Beer is the most widely consumed, and probably the oldest, alcoholic drink in the world and there has long been a symbiotic relationship between music and this most popular beverage. Back in 1977 a group of performers including Peter Bellamy, The Dransfields, Roy Harris and Willie Rushton decided to explore the British love affair with Ale and Beer in music, poetry and prose. The result was a double album entitled The Tale Of Ale.
Now, for the 21st Century, a group of performers from Derbyshire have reworked and updated this concept, releasing a new CD, entitled The Tale Of Ale Revisited.
As the title suggests, this album is a history of alcoholic drinks told through the media of contemporary music, prose and verse. We are taken through history in a more or less chronological order, starting with two 16th Century Songs, Bring Us Good Ale and Jolly Good Ale And Old, before taking us through the ages, ending up with the High Level Ranters' lament for a passing age, (They're Knocking Them Down) The Old Pubs and Keith Kendrick's 1978 tune, The Barman's Waistcoat. Most of the songs included will be well known & loved, from We Be Soldiers Three through to John Barleycorn and the Temperance anthem Don't Go Out Tonight, Dear Father, which, perversely, became a popular music hall and drinking song. For me, the highlights are a couple of the more humorous songs, Doing The Manch is a tale of a Bradford lad being initiated into the world of drinking by his father and Charley Mopps, a Music Hall style homage to the invention of beer.
Good as the songs are in telling The Tale Of Ale are, the whole project is brought together by the intelligent selection of prose. Proving that denouncing change and new fangled ideas is nothing new, is the Sussex born 16th Century physician Andrew Boorde, who bemoans the modern fad for drinking the new Dutch beer at the expense of good English Ale to his perceived detriment to the nation's health. The moral dangers of overindulgence are given an airing courtesy of the Elizabethan Puritan Phillip Stubbes and an excerpt from his 1583 book The Anatomy Of Abuses. Even Shakespeare gets a look in, not from one of the comedies as you may expect, but rather from Macbeth, a scene in which we find MacDuff and the porter discussing the effects of drinking. Again, two pieces of prose really stand out for me. One is the newest piece to be included, an article from 2003 entitled God-Is-Good - The Magic Of Yeast, which manages to compare the properties of the fungus central to the brewing process to those of Douglas Adams' wondrous creation, the Babel Fish. The other is an extract from John Bickerdyke's 1889 book The Curiosities Of Ale And Beer, several extracts from this book appear on the CD, but my favourite is the account of the bursting of the great Porter Vat at the Meux brewery in 1814 which unleashed 270000 gallons of Porter on to Tottenham Court Road in central London.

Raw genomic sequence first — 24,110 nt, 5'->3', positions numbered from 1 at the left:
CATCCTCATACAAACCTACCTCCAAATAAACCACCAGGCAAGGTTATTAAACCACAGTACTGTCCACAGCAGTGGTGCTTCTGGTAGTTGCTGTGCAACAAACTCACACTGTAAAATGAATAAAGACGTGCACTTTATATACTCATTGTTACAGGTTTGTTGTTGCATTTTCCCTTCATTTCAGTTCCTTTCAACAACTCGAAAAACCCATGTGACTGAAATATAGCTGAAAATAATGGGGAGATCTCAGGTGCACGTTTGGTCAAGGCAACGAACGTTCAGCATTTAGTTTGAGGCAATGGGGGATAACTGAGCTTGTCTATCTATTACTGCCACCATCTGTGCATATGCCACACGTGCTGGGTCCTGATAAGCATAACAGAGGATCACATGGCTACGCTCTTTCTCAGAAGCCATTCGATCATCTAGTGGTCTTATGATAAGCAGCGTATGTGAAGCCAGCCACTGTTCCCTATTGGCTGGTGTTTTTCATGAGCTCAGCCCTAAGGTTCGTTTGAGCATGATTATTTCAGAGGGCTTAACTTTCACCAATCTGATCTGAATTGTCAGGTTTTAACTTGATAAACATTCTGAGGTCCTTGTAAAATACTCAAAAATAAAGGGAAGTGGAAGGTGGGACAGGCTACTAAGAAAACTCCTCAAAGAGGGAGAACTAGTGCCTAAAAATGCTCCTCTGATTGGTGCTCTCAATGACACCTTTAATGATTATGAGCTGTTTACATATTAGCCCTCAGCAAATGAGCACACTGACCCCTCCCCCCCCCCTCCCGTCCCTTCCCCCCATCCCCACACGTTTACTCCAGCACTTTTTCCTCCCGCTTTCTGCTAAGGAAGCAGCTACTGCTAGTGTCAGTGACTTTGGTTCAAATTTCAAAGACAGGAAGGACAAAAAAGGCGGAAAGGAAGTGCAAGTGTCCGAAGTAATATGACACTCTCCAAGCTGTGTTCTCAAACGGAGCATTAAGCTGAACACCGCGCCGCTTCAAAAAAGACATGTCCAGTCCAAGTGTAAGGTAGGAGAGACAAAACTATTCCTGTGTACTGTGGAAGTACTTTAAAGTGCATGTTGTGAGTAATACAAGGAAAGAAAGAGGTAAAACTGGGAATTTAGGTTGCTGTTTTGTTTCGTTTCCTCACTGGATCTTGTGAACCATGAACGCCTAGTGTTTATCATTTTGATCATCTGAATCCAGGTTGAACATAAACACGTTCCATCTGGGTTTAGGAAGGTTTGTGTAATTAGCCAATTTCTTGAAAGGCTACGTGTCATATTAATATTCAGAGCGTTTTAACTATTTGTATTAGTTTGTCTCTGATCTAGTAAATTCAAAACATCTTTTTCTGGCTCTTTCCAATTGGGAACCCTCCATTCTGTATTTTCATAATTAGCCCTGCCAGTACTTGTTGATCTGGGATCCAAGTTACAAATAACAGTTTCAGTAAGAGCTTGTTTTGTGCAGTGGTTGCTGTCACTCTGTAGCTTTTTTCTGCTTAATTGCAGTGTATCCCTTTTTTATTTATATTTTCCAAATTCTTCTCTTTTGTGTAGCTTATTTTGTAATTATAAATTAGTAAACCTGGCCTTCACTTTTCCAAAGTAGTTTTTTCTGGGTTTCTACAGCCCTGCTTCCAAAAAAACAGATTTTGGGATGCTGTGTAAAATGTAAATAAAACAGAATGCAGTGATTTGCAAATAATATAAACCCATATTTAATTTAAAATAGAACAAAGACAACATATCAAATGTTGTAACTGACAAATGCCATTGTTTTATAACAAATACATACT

Like any good beer, The Tale Of Ale Revisited is made up of a number of ingredients and this particular brew is rounded off nicely with some dance tunes, both Playford and Morris (an activity associated with the consumption of beer like no other), some beer pun based toasts to both the living and the dead and a couple of poems on the joys of drinking.
The performers and musicians; Roger Warren, John Titford, Keith Kendrick, Sylvia Needham, Peter Bullock, Sarah Matthews, Doug Eunson & Oli Matthews who perform on the CD as Musica Inebriata, are to be congratulated on taking the concept, updating it and making it their own.
The Tale Of Ale - Revisited is a gem of an album that would grace any collection. Get a copy, settle down with a suitable drink or two and prepare to be entertained. I can't recommend this release highly enough.
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